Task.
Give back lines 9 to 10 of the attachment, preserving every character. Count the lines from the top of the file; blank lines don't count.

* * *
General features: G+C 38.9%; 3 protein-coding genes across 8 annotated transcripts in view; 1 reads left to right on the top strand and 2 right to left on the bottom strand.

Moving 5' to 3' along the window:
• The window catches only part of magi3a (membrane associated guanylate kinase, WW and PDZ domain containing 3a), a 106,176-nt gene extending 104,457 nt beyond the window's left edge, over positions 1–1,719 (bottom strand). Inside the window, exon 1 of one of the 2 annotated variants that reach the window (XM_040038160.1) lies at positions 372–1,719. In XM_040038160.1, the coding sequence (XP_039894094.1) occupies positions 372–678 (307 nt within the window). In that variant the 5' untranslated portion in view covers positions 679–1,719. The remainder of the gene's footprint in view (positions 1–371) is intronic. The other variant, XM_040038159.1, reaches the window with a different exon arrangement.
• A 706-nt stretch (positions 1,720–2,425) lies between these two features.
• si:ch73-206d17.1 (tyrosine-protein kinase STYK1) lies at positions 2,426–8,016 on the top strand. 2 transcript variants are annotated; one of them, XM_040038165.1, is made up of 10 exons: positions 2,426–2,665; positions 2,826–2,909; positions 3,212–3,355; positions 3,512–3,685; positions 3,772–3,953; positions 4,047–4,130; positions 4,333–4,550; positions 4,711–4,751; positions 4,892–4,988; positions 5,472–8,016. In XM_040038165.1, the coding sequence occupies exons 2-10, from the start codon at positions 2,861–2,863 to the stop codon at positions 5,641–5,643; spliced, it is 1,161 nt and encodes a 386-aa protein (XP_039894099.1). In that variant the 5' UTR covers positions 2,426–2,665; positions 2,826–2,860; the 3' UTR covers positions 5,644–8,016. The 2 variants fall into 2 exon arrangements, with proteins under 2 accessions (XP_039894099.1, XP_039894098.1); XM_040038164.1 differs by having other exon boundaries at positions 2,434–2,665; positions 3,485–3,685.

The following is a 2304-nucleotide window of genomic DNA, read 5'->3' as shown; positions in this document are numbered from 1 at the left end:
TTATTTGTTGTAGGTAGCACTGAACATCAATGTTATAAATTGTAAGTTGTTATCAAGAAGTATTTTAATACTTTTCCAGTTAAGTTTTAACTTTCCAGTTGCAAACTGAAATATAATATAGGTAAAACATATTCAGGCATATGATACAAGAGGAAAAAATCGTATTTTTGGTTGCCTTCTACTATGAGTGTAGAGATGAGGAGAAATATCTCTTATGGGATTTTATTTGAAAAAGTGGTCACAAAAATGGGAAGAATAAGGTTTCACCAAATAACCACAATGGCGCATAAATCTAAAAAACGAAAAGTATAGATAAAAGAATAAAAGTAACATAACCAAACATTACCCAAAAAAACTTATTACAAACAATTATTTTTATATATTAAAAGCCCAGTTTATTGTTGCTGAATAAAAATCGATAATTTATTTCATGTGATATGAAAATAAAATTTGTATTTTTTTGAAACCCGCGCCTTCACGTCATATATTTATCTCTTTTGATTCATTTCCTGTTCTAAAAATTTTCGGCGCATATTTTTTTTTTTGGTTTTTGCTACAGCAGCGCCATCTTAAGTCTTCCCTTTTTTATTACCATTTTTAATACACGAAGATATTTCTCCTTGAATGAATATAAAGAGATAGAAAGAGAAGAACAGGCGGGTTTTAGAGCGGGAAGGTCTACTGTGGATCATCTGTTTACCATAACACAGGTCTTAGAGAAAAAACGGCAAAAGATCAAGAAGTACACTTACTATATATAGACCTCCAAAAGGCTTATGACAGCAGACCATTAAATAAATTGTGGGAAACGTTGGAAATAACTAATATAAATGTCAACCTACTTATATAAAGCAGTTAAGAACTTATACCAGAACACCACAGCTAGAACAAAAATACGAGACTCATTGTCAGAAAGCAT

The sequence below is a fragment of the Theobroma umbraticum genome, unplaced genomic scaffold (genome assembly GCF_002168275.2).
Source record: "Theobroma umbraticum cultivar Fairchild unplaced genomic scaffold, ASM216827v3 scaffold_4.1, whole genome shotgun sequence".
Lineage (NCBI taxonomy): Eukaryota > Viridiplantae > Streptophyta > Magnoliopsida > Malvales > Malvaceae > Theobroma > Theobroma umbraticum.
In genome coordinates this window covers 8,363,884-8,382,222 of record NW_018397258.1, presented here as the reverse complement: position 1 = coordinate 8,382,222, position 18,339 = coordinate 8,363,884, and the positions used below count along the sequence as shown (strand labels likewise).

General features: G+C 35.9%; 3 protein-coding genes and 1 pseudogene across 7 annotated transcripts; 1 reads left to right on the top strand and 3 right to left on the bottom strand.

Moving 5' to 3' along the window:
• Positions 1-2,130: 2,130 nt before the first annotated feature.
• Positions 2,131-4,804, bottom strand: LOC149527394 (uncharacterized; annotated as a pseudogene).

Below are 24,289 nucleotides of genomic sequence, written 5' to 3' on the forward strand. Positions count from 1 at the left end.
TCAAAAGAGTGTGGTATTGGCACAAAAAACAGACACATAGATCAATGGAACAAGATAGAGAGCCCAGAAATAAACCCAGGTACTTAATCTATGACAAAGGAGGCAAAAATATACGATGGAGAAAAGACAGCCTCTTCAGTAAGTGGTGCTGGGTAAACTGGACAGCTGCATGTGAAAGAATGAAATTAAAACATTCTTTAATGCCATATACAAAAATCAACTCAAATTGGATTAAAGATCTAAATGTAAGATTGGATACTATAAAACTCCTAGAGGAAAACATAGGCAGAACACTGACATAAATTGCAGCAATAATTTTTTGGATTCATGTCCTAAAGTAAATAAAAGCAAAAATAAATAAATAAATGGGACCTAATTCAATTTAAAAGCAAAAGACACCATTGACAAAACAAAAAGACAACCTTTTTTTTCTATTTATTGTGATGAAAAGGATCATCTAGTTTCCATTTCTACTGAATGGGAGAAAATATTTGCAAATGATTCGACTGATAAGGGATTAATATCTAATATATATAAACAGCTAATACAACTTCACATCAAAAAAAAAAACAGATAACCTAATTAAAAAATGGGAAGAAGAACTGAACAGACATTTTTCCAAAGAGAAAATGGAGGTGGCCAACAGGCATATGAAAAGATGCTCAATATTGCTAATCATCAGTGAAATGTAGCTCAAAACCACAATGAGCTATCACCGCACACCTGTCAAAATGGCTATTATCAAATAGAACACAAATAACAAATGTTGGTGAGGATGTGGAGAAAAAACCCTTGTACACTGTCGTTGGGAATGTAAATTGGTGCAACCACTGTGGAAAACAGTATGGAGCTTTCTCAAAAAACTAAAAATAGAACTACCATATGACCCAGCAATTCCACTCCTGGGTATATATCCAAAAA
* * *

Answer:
Source record: "Theobroma umbraticum cultivar Fairchild unplaced genomic scaffold, ASM216827v3 scaffold_4.1, whole genome shotgun sequence".
Lineage (NCBI taxonomy): Eukaryota > Viridiplantae > Streptophyta > Magnoliopsida > Malvales > Malvaceae > Theobroma > Theobroma umbraticum.